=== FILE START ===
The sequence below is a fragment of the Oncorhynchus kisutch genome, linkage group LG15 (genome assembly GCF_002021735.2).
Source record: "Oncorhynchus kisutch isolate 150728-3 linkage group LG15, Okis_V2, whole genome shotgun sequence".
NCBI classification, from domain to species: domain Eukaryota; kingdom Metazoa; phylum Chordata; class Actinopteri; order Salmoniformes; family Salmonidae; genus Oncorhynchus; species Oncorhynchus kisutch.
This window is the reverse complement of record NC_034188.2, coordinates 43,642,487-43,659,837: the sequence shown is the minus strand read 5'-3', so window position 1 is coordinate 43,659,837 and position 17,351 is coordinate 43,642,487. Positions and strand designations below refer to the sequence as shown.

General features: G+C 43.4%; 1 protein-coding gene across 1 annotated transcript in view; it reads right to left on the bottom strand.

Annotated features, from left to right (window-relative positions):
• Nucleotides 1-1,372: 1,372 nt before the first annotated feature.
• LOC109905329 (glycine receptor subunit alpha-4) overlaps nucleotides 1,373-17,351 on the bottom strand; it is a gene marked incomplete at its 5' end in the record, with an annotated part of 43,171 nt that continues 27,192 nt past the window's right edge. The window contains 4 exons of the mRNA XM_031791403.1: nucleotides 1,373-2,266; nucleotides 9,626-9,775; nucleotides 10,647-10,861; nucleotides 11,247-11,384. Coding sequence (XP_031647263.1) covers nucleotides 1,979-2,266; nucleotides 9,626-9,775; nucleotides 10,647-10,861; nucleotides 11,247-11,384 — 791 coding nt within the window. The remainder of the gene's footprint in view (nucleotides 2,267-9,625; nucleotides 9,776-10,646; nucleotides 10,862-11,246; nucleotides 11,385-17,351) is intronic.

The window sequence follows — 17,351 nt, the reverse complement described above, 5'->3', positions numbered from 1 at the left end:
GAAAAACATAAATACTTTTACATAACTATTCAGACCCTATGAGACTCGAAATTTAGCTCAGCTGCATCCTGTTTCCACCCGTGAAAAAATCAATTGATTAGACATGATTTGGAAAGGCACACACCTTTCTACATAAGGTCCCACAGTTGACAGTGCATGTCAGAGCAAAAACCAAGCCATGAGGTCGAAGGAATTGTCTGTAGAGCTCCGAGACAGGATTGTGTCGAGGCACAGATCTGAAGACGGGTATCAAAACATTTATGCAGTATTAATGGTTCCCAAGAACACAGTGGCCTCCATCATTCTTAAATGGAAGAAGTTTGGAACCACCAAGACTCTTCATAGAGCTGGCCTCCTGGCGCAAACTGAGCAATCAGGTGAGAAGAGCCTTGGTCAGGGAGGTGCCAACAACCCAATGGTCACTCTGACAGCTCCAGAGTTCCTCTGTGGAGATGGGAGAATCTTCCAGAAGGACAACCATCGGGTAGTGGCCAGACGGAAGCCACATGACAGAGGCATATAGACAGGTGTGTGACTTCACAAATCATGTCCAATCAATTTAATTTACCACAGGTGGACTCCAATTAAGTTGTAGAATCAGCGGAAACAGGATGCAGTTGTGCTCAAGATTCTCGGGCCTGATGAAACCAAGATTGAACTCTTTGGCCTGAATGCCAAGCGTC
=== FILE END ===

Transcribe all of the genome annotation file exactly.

The sequence below is a fragment of the Oncorhynchus kisutch genome, linkage group LG15 (genome assembly GCF_002021735.2).
Source record: "Oncorhynchus kisutch isolate 150728-3 linkage group LG15, Okis_V2, whole genome shotgun sequence".
NCBI classification, from domain to species: domain Eukaryota; kingdom Metazoa; phylum Chordata; class Actinopteri; order Salmoniformes; family Salmonidae; genus Oncorhynchus; species Oncorhynchus kisutch.
This window is the reverse complement of record NC_034188.2, coordinates 43,642,487-43,659,837: the sequence shown is the minus strand read 5'-3', so window position 1 is coordinate 43,659,837 and position 17,351 is coordinate 43,642,487. Positions and strand designations below refer to the sequence as shown.

General features: G+C 43.4%; 1 protein-coding gene across 1 annotated transcript in view; it reads right to left on the bottom strand.

Annotated features, from left to right (window-relative positions):
• Nucleotides 1-1,372: 1,372 nt before the first annotated feature.
• LOC109905329 (glycine receptor subunit alpha-4) overlaps nucleotides 1,373-17,351 on the bottom strand; it is a gene marked incomplete at its 5' end in the record, with an annotated part of 43,171 nt that continues 27,192 nt past the window's right edge. The window contains 4 exons of the mRNA XM_031791403.1: nucleotides 1,373-2,266; nucleotides 9,626-9,775; nucleotides 10,647-10,861; nucleotides 11,247-11,384. Coding sequence (XP_031647263.1) covers nucleotides 1,979-2,266; nucleotides 9,626-9,775; nucleotides 10,647-10,861; nucleotides 11,247-11,384 — 791 coding nt within the window. The remainder of the gene's footprint in view (nucleotides 2,267-9,625; nucleotides 9,776-10,646; nucleotides 10,862-11,246; nucleotides 11,385-17,351) is intronic.

The window sequence follows — 17,351 nt, the reverse complement described above, 5'->3', positions numbered from 1 at the left end:
GAAAAACATAAATACTTTTACATAACTATTCAGACCCTATGAGACTCGAAATTTAGCTCAGCTGCATCCTGTTTCCACCCGTGAAAAAATCAATTGATTAGACATGATTTGGAAAGGCACACACCTTTCTACATAAGGTCCCACAGTTGACAGTGCATGTCAGAGCAAAAACCAAGCCATGAGGTCGAAGGAATTGTCTGTAGAGCTCCGAGACAGGATTGTGTCGAGGCACAGATCTGAAGACGGGTATCAAAACATTTATGCAGTATTAATGGTTCCCAAGAACACAGTGGCCTCCATCATTCTTAAATGGAAGAAGTTTGGAACCACCAAGACTCTTCATAGAGCTGGCCTCCTGGCGCAAACTGAGCAATCAGGTGAGAAGAGCCTTGGTCAGGGAGGTGCCAACAACCCAATGGTCACTCTGACAGCTCCAGAGTTCCTCTGTGGAGATGGGAGAATCTTCCAGAAGGACAACCATCGGGTAGTGGCCAGACGGAAGCCACATGACAGAGGCATATAGACAGGTGTGTGACTTCACAAATCATGTCCAATCAATTTAATTTACCACAGGTGGACTCCAATTAAGTTGTAGAATCAGCGGAAACAGGATGCAGTTGTGCTCAAGATTCTCGGGCCTGATGAAACCAAGATTGAACTCTTTGGCCTGAATGCCAAGCGTC